Intrigued by the presentation of the Province of Gelderland at the kick-off conference in Romania, we dig deeper into a Social Costs-Benefit Analysis (SCBA) published by Witteveen+Bos about country houses and estates.
The study was commissioned by three Dutch provinces shows that the social benefits of maintaining manors and estates exceed the costs considerably. Amongst the greatest benefits are residential enjoyment, recreation, tourism but also improved health and air quality or groundwater extraction.
The costs-benefits ratio for the three regions analyzed resulted in between 2.5 and 4.4. The study takes into account a period of 100 years for both benefits and costs. In other words, for every euro invested in heritage houses, the benefit is of 2.5 to 4.4 euro in the region.
Even though private owners support most of the investment costs, they do not benefit for all the profit. Most of the profit and the created valued is generated for the areas in which they are located.
How can local and regional authorities best support private owners?
Local and regional authorities should support owners in order to stimulate them to keep investing in their properties and generate benefits for the regions. However, the support should also increase the autonomy of the owner.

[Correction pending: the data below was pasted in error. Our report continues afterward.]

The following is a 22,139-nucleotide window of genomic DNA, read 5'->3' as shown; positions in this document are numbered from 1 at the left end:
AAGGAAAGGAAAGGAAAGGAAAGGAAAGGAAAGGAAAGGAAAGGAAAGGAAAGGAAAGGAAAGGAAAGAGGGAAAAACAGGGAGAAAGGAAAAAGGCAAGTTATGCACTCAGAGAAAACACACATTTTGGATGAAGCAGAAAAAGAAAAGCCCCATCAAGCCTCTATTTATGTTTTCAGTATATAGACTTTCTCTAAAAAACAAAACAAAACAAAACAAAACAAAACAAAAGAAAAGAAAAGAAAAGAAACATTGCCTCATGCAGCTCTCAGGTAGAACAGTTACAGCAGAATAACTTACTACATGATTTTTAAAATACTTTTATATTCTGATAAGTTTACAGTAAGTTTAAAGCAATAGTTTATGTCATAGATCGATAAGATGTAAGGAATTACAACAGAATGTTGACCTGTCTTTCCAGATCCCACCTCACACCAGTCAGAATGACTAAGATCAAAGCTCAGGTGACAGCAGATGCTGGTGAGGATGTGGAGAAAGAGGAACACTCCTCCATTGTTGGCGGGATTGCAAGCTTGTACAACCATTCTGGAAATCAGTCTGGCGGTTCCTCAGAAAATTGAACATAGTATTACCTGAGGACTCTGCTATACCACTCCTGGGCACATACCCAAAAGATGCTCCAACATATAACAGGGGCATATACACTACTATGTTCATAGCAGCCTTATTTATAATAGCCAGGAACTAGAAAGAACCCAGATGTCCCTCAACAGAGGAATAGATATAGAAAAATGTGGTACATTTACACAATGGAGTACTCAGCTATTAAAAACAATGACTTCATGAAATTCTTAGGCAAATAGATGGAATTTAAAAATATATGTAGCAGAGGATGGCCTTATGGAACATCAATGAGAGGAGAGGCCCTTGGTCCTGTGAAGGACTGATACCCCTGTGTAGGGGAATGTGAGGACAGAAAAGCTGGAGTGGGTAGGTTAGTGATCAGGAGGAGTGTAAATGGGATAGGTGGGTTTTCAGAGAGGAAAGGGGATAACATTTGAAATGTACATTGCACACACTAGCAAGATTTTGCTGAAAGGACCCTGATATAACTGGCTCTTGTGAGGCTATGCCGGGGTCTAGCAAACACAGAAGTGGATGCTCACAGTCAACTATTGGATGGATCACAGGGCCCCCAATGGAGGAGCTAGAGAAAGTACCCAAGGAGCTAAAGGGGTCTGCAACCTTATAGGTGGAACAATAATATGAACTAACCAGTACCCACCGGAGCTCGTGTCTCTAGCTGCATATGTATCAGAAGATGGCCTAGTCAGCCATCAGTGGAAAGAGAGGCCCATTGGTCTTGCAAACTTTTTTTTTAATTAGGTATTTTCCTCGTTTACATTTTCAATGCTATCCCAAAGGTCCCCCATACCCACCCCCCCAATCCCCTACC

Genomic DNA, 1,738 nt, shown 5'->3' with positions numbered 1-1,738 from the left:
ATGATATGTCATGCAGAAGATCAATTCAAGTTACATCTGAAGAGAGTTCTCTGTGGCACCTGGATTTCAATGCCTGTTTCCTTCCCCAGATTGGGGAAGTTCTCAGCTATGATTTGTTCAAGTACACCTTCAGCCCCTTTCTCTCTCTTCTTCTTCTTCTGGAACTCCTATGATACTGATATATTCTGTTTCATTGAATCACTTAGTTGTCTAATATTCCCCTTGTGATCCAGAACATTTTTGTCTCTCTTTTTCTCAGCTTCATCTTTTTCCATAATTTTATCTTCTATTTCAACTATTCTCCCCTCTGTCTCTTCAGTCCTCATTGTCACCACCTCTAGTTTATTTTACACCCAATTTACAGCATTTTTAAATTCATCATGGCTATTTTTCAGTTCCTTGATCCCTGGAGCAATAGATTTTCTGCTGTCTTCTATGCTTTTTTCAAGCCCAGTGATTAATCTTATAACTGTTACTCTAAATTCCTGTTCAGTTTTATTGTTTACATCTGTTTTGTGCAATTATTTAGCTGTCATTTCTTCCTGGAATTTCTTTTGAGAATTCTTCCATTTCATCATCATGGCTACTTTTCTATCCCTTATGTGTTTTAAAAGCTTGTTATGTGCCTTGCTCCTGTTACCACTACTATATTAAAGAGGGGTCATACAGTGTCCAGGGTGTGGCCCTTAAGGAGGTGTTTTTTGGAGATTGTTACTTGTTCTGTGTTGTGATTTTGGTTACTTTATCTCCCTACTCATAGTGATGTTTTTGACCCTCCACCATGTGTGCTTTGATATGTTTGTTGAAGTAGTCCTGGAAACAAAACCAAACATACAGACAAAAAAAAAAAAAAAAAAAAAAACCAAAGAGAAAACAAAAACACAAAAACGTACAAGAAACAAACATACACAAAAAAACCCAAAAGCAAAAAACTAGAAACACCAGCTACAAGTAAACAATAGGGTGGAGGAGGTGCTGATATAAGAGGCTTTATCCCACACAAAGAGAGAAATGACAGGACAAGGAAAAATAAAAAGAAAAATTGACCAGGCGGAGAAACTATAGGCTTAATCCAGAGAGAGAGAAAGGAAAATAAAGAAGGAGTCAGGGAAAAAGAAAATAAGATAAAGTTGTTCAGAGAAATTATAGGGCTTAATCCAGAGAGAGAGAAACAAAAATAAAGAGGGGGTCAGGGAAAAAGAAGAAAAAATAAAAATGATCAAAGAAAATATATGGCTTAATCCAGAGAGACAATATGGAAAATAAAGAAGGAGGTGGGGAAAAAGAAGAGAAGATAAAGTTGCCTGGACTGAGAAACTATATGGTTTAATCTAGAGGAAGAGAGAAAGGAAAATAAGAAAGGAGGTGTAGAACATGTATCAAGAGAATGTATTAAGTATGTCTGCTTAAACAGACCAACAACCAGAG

Some advice from the study were extracted on the role authorities can take in supporting private owners:
- Subsidies can be a good form a support. However, the best way to subsidize projects and encourage autonomy of the owners is not to subsidize conservation, but investment (for example supporting the owner in renovating a part of the house in order to transform it into an accommodation facility).
- Low interest loans can also provide support while encouraging the autonomy of owners. They also encourage continuity in the partnership and work as a rotating fund for authorities (lower investment on the long term).
- Tailor-made regulations – supporting owners through the regulatory maze can yield benefits for both sides. It can help owners avoid certain costs, while authorities could just redirect time spent on the permits evaluation towards more coaching and support.
The study “Economic significance of historic manors and estates in the provinces of Utrecht, Overijssel and Gelderland” was commissioned by the provinces of Utrecht, Overijssel and Gelderland and was published by Witteveen+Bos in july 2012. The whole study can be read here.